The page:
Just under two weeks until Budget. The office inbox is flooded with the first anti Budget campaign. Campaign tactics are simple. Enlist people to email, text and write to MPs expressing outrage at the government’s attacks on human rights and fairness. Give your ‘slacktivists’ some standard words via a preconfigured website, with options to personalise. Ensure people can complain with a few simple key strokes. The emails roll in in their hundreds, sometimes thousands. The first time, it was unnerving. Now it’s old hat. It’s often the same anger, coming from the same keyboards. Where do these people get the time? Their bitterness is often palpable, but it’s a short, sharp hissy fit. I console myself that I got into politics to focus on good policy for the vast majority, many of whom would never think to contact a politician. But marginal seat colleagues remind me I have the luxury of a relatively safe seat.
A week until Budget. The leaks are coming thick and fast. Pension eligibility, healthcare savings, closing tax loopholes. On Wednesday I do a regular fortnightly video interview with Fairfax. I’m getting my head around the latest Budget leaks as the interviewer calls. The interview’s fine, but it’s funny how quickly the narrative changes. Last year we were a bunch of heartless ideological warriors. This year we are compromising Australia’s future by not committing to a budget surplus date. More confirmation that mainstream, well communicated policy is the only answer.
Healthcare policy is and will always be a battleground when budgets are stretched – it’s a huge spending item, growing rapidly. I am acutely conscious that the tax increases necessary to support historical spending growth would cripple the economy. Few issues matter more than healthcare in rural parts of my electorate where the population is older, not wealthy and not in close proximity to medical specialists. Our new Minister represents one of the biggest rural seats in Australia, so she gets this, and she has a steady, thoughtful approach to policy development. She also has one of the tougher jobs in Cabinet: to reformulate health policy, deliver comparable savings to last year and avoid upsetting the powerful AMA. I’ve been relatively active in this area and so I have a reasonable handle on where we are going. And it was all going well until the pharmacists get upset. Backbenchers typically piece together new policy proposals from various sources – time rarely allows for real time consultation from the ministers along the way. I speak to colleagues, pharmacists, staffers and journalists and the picture becomes clear. It’s not long before the immediate impasse is temporarily diffused, but it doesn’t stop some. A Canberra pharmacist assures me via Twitter that he (or she?) will bring down the government (#bringdownthegovernment). I don’t respond to hecklers from over the border. I’m pretty confident that in Goulburn, Cowra and Grenfell (towns in my electorate) the doctors, pharmacists – and the broader community – prefer a conversation over a hashtag.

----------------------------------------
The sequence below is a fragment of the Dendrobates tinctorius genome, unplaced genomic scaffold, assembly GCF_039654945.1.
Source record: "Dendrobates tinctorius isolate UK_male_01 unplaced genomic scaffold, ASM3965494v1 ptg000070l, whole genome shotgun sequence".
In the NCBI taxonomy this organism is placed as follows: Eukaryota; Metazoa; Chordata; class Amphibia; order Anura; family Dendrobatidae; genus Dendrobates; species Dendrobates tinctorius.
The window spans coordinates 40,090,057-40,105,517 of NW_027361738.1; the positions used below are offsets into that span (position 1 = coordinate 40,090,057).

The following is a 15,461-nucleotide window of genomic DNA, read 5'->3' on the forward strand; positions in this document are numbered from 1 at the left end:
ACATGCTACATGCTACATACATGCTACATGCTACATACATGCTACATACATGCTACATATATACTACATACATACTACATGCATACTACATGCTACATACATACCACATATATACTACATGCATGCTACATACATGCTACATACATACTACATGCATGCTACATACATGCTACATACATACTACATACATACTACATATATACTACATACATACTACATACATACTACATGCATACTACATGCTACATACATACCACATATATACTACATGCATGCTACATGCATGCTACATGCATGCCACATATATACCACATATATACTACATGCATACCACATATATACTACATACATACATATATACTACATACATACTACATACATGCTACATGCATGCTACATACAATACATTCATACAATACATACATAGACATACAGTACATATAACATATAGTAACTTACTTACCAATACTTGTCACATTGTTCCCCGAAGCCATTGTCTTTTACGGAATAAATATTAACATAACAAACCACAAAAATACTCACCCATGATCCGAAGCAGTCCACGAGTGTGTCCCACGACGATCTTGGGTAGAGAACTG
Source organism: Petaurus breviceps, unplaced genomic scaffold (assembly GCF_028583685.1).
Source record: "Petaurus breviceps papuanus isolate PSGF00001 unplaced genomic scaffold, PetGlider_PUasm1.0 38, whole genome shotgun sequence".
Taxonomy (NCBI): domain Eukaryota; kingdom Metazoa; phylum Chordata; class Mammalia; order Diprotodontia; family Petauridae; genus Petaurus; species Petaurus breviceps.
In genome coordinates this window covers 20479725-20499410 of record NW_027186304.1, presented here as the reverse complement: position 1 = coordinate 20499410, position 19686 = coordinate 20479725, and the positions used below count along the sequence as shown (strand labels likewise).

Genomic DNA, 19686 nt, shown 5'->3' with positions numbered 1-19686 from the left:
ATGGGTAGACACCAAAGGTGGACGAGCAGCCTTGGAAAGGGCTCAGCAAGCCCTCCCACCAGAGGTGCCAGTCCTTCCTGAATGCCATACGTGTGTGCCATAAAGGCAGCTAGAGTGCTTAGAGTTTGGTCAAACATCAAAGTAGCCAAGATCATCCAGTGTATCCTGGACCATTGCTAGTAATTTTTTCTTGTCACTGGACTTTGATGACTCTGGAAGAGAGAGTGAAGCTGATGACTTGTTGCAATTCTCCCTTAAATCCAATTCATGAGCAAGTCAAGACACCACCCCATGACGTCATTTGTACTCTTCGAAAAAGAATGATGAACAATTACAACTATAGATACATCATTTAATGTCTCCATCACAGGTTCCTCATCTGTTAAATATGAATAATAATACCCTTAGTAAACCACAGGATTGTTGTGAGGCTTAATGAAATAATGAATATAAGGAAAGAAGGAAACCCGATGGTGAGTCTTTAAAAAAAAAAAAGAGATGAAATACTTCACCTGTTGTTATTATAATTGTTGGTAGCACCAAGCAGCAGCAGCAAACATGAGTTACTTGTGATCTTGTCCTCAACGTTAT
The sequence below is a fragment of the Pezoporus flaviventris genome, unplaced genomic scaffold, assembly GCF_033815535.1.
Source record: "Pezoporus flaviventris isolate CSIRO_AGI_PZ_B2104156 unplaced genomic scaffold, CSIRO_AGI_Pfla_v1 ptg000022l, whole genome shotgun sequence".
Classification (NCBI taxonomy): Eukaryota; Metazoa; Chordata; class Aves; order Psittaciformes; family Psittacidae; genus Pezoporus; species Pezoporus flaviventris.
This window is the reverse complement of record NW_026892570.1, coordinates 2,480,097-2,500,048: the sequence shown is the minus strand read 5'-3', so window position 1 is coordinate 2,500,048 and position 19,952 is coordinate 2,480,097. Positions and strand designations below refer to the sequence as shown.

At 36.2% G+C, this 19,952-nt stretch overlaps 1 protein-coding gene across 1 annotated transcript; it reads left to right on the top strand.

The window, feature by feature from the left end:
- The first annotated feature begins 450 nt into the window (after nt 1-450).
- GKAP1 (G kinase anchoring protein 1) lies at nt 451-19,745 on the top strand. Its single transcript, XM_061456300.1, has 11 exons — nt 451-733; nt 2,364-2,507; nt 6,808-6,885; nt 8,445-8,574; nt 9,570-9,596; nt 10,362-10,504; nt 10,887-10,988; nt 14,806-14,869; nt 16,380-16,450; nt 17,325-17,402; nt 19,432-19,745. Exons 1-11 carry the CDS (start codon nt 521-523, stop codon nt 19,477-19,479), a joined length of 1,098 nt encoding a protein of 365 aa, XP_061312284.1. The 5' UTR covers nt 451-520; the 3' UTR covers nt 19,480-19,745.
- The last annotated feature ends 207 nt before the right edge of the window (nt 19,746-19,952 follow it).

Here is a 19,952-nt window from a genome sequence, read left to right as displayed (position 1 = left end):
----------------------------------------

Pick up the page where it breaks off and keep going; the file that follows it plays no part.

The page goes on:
A new battle has started – this time with Medicines Australia, the industry lobby for big pharma. It is baulking at the savings we are after from the PBS. There’s a polite complaint letter in my inbox from two cycling buddies. An exclusive leak to the Australian that morning reminded us that the mining industry brought down Kevin Rudd, and mentions war chests. They may not be activists and they’re not using hashtags, but they sure have money. I remind myself again that I am here to make the right calls, not the easy ones.
Budget Day. Thankfully, our narrative is shifting beyond addressing ‘unfairness’ towards opportunity, prosperity and growth. I know instinctively that the focus on small business is good policy and a winner in my electorate. A minister calls about a major local infrastructure announcement which is fantastic news. I pick up the phone to push for a front pager in the local paper while juggling media calls, party room meetings, dinner guests arriving and getting my head around new announcements. In Question Time, the opposition rejects every savings initiative, and stays silent or in support of most investment. It’s easy to spend other people’s money.
I reflect on modern politics. The Athenians experimented with forms of direct democracy. Over two thousand years later many voters have lost trust in representation and would prefer to ‘vote’ on every issue. They have unprecedented access to the information. But they get it in soundbites, or 140 characters, and if they read a paper, they read the one that caters to their taste. It’s rarely the full picture on either side. Their inability to get across the details of every issue makes sustainable direct democracy as unrealistic as ever. On the other hand, well resourced, vested interests really can engage in a timely way. They are skilled at manipulating both pollies and the public debate. They almost live in the corridors of parliament house; prodding, poking, pushing. One of the most encouraging emails I have received was from a constituent at the time of the last leadership crisis. ‘Angus, I want you to know that I put my trust in you to do the right thing. I happen to have a view, but I know that you are closer to it than me. As my elected representative I have faith in you that you will make the right decision on our behalf.’ In my former life I learned that good reform is rarely sexy and not about big announcements. It is most often evolutionary and incremental. It starts with a plausible narrative and a sensible plan and builds over time. The key is to build trust with mainstream Australia. This is now the most important job of parliamentarians.
Angus Taylor is the Liberal member for Hume and a Rhodes Scholar